[/et_pb_toggle][et_pb_toggle _builder_version=”3.0.86″ title=”Madeline Joklik-McLeod – Juan Diego” open=”off”]
Overarching goal: This proposal will test a novel tumor suppressor-proapoptotic hybrid (called p53-Bad) for gene therapy of ovarian cancer. p53 tumor suppressor will be fused to Bad (a proapoptotic protein) to trigger “apoptotic collapse” at the mitochondria by activating apoptotic pathways and inhibiting pro survival pathways. Previous work in vitro has shown that mitochondrially targeted p53 can kill cancer cells in vitro via the extrinsic apoptotic pathway [1-3]. Our overarching hypothesis is that potent amplification of the p53 effect at the mitochondria can be achieved by fusing it with Bad, an apoptotic mitochondrial protein which can directly bind to and inactivate antiapoptotic proteins. A fusion ensures that both proteins are at the mitochondria at the same time, and can act together.
[/et_pb_toggle][et_pb_toggle _builder_version=”3.0.86″ title=”Tarun Martheswaran – Waterford Academy” open=”off”]
Dengue Fever is a debilitating viral disease of the tropics, transmitted by female Aedes mosquitos, causing sudden fever, acute pains in the joints and hemorrhaging. The World Health Organization (WHO) estimated almost 96 million clinical cases with more than 25,000 deaths annually from this disease worldwide. To date, no vaccine has been developed for Dengue Fever due to the existence of four virus serotypes that are extremely difficult to develop an immunity against. Early detection of Dengue is proving to be the only viable options of mitigating the transmission of this disease and potentially containing it. The purpose of my project is to innovate a novel approach to detect the outbreak of Dengue disease using the SIR compartment system incorporating climate changes and lag times, as well as utilizing Desolve R software and Ordinary Differential Equations Mathematical modeling triggered by a passive-active Dengue disease monitoring system that was mandated by WHO and the Center for Disease Control (CDC) worldwide. Using actual 2005 Dengue disease outbreak data from Singapore, as well as 10 years worth of Singaporean climate data, the average climate, rain, humidity and vector-human population were calculated. Thousands of simulations with varying susceptible human populations, infected vector populations, and mosquito bite rates were done to produce a quartic function relationship between the climate, lag time and bite rate. The resulting simulation data were tested on an actual 2014 Singapore Dengue outbreak. Statistical testing using Pearson’s values showed a significant correlation between the test data and actual Dengue outbreaks, with Test 1 producing an r value of 0.5891 and p value of 0.018, and Test 2 producing an r value of 0.5537 and p value of 0.0004. This concludes that we can use this novel model to accurately predict Dengue disease outbreaks and as a tool for early detection with proactive vendor control measures in place, which ultimately reduces the number of deaths associated with this disease. To date, no similar robust early detection modeling has been developed. This experimentation can serve to further control the disease worldwide as well as aid in the search for a vaccine for this life-threatening virus.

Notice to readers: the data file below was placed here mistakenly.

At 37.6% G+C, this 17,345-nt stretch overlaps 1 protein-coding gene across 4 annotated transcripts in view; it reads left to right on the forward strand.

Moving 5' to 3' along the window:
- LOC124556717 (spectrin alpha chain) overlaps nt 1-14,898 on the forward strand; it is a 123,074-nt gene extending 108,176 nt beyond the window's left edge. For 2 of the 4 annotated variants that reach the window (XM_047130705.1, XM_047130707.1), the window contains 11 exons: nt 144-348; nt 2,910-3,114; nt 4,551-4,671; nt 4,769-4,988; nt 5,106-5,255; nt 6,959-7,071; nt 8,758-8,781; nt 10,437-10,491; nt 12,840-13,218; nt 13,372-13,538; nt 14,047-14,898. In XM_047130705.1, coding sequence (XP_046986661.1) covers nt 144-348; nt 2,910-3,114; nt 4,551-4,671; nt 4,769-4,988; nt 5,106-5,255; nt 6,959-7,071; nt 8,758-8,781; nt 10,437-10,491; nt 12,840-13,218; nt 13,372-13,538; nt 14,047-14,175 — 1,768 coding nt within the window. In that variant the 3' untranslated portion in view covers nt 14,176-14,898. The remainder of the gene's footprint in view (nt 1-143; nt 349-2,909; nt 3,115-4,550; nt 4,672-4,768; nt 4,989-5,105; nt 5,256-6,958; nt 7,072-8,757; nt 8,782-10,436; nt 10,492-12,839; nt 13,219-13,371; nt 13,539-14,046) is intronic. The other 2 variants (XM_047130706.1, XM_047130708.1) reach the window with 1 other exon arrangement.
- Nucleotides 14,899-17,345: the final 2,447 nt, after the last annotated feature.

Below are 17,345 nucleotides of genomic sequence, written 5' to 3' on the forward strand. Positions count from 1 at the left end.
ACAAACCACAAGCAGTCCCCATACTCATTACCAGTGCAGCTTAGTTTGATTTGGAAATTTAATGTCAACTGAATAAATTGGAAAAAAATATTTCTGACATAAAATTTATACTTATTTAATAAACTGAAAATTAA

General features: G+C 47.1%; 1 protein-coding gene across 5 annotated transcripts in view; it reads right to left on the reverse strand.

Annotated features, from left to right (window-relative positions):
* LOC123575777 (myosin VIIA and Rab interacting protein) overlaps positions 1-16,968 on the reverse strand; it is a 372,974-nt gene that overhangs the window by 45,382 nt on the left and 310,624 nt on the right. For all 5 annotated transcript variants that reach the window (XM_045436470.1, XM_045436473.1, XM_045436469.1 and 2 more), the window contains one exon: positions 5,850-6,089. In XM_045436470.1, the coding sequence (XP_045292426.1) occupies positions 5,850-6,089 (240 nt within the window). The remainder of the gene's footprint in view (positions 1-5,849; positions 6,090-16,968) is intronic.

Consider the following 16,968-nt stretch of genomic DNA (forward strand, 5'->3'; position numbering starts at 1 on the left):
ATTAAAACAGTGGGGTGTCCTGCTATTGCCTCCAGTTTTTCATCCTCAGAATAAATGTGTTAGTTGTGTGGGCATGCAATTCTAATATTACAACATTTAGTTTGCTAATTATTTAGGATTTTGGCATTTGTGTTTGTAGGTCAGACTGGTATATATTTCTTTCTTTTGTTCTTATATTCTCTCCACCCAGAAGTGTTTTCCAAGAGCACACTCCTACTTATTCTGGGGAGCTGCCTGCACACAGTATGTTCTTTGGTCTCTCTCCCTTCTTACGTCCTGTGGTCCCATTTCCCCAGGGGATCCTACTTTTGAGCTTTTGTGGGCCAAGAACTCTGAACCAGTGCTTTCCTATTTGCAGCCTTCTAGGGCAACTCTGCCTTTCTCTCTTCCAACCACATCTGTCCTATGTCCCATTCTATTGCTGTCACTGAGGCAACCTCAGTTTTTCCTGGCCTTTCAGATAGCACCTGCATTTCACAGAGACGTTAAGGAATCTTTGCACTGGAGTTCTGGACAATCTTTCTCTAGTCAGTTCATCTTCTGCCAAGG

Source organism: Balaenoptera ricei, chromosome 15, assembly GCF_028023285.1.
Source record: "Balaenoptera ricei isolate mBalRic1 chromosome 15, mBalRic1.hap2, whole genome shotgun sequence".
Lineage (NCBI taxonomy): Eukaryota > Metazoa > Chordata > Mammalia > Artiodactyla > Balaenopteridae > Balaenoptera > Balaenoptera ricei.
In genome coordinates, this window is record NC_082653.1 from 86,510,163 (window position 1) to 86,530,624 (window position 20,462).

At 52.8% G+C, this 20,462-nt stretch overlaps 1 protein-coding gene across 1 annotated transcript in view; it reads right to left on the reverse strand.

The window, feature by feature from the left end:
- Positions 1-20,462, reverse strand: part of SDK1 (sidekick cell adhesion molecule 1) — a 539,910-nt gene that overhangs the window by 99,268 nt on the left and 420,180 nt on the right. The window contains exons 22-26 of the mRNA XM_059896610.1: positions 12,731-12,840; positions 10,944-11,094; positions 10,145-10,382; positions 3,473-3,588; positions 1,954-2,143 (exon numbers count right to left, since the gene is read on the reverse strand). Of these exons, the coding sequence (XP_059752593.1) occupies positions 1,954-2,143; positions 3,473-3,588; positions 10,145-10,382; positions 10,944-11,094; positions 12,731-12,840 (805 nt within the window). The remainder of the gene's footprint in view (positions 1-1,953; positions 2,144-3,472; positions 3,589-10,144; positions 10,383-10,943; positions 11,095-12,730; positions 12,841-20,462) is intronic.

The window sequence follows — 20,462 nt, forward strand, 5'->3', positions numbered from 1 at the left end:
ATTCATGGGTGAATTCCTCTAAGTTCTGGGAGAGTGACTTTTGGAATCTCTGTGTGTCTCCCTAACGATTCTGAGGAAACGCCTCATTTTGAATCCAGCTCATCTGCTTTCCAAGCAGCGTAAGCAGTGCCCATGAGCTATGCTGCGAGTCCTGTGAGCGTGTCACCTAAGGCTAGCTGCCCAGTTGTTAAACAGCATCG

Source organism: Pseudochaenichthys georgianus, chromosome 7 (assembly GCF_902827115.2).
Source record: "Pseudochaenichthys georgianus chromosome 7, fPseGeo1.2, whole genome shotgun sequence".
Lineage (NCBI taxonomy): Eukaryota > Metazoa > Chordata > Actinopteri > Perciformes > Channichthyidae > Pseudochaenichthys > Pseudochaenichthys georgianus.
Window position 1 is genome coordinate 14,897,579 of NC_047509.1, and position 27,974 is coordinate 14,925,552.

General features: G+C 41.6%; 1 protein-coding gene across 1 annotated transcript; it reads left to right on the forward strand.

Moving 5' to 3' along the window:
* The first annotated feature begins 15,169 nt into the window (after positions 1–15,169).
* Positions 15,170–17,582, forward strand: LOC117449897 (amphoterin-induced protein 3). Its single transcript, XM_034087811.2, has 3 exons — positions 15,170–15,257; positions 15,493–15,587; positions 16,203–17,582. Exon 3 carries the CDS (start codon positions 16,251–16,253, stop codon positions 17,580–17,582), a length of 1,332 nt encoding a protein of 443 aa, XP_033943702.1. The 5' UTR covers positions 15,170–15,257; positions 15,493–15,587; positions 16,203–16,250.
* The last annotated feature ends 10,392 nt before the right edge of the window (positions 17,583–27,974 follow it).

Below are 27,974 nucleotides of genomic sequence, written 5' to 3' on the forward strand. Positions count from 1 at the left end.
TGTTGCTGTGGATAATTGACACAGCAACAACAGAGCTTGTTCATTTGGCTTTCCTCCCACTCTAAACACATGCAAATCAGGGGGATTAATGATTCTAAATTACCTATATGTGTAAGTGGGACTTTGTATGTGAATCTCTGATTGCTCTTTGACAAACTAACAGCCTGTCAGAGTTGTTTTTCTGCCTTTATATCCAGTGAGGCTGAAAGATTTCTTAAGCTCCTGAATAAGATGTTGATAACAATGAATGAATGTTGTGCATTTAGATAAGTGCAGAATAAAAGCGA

[/et_pb_toggle][et_pb_toggle _builder_version=”3.0.86″ title=”Anisa Habib and Tejita Agarwal – West High” open=”off”]